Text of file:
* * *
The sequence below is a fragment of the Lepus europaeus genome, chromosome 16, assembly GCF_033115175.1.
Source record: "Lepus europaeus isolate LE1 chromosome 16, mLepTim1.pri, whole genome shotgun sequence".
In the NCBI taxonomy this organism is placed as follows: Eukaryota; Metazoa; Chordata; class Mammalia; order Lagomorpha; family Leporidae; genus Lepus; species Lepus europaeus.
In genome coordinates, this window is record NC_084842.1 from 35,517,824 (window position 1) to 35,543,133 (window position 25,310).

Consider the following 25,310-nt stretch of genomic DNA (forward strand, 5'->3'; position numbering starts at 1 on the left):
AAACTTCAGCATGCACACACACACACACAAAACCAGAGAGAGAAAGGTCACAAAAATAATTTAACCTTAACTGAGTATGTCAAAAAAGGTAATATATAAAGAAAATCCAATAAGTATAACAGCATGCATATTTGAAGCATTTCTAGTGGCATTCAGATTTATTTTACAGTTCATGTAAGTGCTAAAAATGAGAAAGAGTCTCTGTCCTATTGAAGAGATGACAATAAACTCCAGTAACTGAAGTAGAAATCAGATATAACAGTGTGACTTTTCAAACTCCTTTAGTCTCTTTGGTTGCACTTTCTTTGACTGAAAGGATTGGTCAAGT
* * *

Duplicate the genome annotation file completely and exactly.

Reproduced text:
The sequence below is a fragment of the Lepus europaeus genome, chromosome 16, assembly GCF_033115175.1.
Source record: "Lepus europaeus isolate LE1 chromosome 16, mLepTim1.pri, whole genome shotgun sequence".
In the NCBI taxonomy this organism is placed as follows: Eukaryota; Metazoa; Chordata; class Mammalia; order Lagomorpha; family Leporidae; genus Lepus; species Lepus europaeus.
In genome coordinates, this window is record NC_084842.1 from 35,517,824 (window position 1) to 35,543,133 (window position 25,310).

Consider the following 25,310-nt stretch of genomic DNA (forward strand, 5'->3'; position numbering starts at 1 on the left):
AAACTTCAGCATGCACACACACACACACAAAACCAGAGAGAGAAAGGTCACAAAAATAATTTAACCTTAACTGAGTATGTCAAAAAAGGTAATATATAAAGAAAATCCAATAAGTATAACAGCATGCATATTTGAAGCATTTCTAGTGGCATTCAGATTTATTTTACAGTTCATGTAAGTGCTAAAAATGAGAAAGAGTCTCTGTCCTATTGAAGAGATGACAATAAACTCCAGTAACTGAAGTAGAAATCAGATATAACAGTGTGACTTTTCAAACTCCTTTAGTCTCTTTGGTTGCACTTTCTTTGACTGAAAGGATTGGTCAAGT